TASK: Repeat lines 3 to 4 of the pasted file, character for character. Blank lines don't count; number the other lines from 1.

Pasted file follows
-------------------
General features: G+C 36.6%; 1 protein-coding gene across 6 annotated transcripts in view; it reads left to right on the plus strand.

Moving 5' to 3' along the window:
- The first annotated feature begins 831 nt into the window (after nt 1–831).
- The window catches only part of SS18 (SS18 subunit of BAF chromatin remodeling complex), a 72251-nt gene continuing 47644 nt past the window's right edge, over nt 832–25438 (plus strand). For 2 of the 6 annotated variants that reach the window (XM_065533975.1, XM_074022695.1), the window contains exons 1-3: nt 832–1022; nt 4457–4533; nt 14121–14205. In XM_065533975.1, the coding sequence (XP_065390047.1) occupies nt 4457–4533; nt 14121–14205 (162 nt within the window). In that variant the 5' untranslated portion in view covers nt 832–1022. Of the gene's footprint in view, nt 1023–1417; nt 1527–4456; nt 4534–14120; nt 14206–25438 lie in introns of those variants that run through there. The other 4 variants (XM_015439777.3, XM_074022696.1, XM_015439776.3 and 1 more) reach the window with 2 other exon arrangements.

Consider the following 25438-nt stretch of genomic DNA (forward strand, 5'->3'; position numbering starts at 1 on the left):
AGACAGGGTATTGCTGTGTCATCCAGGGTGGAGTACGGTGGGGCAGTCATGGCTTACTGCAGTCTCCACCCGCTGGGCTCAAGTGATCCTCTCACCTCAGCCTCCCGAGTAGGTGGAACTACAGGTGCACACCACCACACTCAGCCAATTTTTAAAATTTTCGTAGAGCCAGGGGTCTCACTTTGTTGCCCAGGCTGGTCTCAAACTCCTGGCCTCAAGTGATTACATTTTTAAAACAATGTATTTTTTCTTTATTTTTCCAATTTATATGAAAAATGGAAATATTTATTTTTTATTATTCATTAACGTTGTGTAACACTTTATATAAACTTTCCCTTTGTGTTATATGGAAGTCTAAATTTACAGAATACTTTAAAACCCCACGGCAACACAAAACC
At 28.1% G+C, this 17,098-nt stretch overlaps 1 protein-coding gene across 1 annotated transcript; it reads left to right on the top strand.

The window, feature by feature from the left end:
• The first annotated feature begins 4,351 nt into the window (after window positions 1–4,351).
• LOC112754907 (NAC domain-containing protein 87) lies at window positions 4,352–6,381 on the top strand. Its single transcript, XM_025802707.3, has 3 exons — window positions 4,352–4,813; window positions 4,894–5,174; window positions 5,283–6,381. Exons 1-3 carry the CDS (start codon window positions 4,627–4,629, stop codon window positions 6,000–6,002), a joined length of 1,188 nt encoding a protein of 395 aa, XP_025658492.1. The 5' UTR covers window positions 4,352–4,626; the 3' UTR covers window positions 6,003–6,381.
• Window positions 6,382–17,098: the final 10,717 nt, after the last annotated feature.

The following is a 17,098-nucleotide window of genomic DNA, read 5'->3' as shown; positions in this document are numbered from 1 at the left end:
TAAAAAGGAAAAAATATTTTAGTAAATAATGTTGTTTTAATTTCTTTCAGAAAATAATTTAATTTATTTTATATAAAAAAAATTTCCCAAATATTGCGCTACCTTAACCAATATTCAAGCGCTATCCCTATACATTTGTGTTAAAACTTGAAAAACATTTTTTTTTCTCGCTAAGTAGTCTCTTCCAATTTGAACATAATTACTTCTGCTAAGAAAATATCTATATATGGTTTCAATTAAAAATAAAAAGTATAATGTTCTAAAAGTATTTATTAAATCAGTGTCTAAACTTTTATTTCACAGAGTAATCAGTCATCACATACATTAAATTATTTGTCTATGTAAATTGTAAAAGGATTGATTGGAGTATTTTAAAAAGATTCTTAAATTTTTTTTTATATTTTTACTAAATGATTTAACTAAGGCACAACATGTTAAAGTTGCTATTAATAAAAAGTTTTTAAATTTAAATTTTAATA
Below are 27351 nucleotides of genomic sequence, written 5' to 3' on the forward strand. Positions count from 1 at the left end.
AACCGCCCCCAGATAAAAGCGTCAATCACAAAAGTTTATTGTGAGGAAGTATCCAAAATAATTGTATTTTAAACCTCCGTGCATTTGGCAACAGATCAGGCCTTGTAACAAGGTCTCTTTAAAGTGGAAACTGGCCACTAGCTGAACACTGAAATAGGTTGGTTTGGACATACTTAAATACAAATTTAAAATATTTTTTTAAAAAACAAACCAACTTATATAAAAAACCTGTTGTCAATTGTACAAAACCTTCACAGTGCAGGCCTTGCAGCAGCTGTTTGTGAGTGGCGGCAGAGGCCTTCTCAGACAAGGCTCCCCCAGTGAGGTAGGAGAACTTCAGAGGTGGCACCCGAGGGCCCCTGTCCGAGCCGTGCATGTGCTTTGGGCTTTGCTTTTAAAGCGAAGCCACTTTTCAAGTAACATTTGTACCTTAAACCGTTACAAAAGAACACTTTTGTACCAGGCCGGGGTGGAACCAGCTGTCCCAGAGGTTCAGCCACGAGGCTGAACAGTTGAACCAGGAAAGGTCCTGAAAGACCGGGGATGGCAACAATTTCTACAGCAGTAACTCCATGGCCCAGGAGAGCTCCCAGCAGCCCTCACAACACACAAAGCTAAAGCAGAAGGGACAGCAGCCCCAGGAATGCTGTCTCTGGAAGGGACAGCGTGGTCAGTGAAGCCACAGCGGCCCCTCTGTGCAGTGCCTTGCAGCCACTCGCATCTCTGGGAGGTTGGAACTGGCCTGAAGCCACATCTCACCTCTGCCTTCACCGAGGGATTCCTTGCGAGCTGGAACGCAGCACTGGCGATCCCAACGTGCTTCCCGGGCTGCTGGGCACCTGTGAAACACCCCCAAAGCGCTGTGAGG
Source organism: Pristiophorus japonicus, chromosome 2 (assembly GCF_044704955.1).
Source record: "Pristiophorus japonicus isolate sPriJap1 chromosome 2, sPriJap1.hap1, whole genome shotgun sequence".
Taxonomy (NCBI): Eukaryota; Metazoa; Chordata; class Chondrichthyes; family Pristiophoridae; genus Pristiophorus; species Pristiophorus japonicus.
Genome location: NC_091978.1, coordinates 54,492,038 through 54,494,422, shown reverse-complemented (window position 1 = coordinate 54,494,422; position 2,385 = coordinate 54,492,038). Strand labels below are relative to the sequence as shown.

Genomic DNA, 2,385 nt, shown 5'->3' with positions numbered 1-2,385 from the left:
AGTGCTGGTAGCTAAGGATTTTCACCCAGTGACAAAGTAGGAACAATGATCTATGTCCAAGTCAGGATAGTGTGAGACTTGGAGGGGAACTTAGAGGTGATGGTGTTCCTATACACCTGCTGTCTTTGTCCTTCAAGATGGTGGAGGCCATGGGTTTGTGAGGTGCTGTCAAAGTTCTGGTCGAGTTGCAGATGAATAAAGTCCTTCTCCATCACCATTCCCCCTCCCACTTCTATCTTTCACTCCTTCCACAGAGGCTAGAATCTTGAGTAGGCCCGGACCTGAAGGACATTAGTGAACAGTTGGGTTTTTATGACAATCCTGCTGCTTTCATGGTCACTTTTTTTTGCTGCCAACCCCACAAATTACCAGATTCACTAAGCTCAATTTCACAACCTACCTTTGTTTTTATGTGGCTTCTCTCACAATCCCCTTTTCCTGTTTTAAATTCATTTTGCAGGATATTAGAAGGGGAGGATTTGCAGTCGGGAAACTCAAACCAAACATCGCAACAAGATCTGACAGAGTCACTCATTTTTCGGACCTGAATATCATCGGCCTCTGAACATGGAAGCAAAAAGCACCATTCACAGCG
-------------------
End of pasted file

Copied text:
- The first annotated feature begins 831 nt into the window (after nt 1–831).
- The window catches only part of SS18 (SS18 subunit of BAF chromatin remodeling complex), a 72251-nt gene continuing 47644 nt past the window's right edge, over nt 832–25438 (plus strand). For 2 of the 6 annotated variants that reach the window (XM_065533975.1, XM_074022695.1), the window contains exons 1-3: nt 832–1022; nt 4457–4533; nt 14121–14205. In XM_065533975.1, the coding sequence (XP_065390047.1) occupies nt 4457–4533; nt 14121–14205 (162 nt within the window). In that variant the 5' untranslated portion in view covers nt 832–1022. Of the gene's footprint in view, nt 1023–1417; nt 1527–4456; nt 4534–14120; nt 14206–25438 lie in introns of those variants that run through there. The other 4 variants (XM_015439777.3, XM_074022696.1, XM_015439776.3 and 1 more) reach the window with 2 other exon arrangements.